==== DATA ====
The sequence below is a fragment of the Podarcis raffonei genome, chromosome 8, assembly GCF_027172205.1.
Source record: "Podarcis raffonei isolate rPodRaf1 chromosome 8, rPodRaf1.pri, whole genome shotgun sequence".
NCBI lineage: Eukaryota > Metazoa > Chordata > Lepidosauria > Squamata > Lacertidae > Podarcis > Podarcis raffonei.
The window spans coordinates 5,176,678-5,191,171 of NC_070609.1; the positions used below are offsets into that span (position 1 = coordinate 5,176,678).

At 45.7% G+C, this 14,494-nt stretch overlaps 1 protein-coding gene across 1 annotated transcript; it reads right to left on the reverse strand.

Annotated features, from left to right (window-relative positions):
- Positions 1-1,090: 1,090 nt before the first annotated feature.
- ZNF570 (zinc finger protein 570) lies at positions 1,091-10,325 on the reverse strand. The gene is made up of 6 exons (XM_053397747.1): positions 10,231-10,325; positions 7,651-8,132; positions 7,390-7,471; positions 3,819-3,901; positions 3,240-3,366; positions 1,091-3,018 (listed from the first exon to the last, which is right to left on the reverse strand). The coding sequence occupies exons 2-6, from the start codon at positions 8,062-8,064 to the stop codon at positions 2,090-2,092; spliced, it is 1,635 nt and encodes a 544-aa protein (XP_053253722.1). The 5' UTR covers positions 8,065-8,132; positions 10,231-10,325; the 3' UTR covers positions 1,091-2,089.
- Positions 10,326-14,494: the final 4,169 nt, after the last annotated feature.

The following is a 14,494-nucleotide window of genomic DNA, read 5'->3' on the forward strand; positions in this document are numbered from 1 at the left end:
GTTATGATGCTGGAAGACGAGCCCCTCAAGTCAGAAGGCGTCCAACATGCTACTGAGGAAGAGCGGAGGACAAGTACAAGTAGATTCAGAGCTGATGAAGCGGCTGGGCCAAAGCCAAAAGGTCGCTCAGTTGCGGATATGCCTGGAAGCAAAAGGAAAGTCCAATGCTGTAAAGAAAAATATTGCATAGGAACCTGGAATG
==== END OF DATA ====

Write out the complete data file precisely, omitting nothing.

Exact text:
The sequence below is a fragment of the Podarcis raffonei genome, chromosome 8, assembly GCF_027172205.1.
Source record: "Podarcis raffonei isolate rPodRaf1 chromosome 8, rPodRaf1.pri, whole genome shotgun sequence".
NCBI lineage: Eukaryota > Metazoa > Chordata > Lepidosauria > Squamata > Lacertidae > Podarcis > Podarcis raffonei.
The window spans coordinates 5,176,678-5,191,171 of NC_070609.1; the positions used below are offsets into that span (position 1 = coordinate 5,176,678).

At 45.7% G+C, this 14,494-nt stretch overlaps 1 protein-coding gene across 1 annotated transcript; it reads right to left on the reverse strand.

Annotated features, from left to right (window-relative positions):
- Positions 1-1,090: 1,090 nt before the first annotated feature.
- ZNF570 (zinc finger protein 570) lies at positions 1,091-10,325 on the reverse strand. The gene is made up of 6 exons (XM_053397747.1): positions 10,231-10,325; positions 7,651-8,132; positions 7,390-7,471; positions 3,819-3,901; positions 3,240-3,366; positions 1,091-3,018 (listed from the first exon to the last, which is right to left on the reverse strand). The coding sequence occupies exons 2-6, from the start codon at positions 8,062-8,064 to the stop codon at positions 2,090-2,092; spliced, it is 1,635 nt and encodes a 544-aa protein (XP_053253722.1). The 5' UTR covers positions 8,065-8,132; positions 10,231-10,325; the 3' UTR covers positions 1,091-2,089.
- Positions 10,326-14,494: the final 4,169 nt, after the last annotated feature.

The following is a 14,494-nucleotide window of genomic DNA, read 5'->3' on the forward strand; positions in this document are numbered from 1 at the left end:
GTTATGATGCTGGAAGACGAGCCCCTCAAGTCAGAAGGCGTCCAACATGCTACTGAGGAAGAGCGGAGGACAAGTACAAGTAGATTCAGAGCTGATGAAGCGGCTGGGCCAAAGCCAAAAGGTCGCTCAGTTGCGGATATGCCTGGAAGCAAAAGGAAAGTCCAATGCTGTAAAGAAAAATATTGCATAGGAACCTGGAATG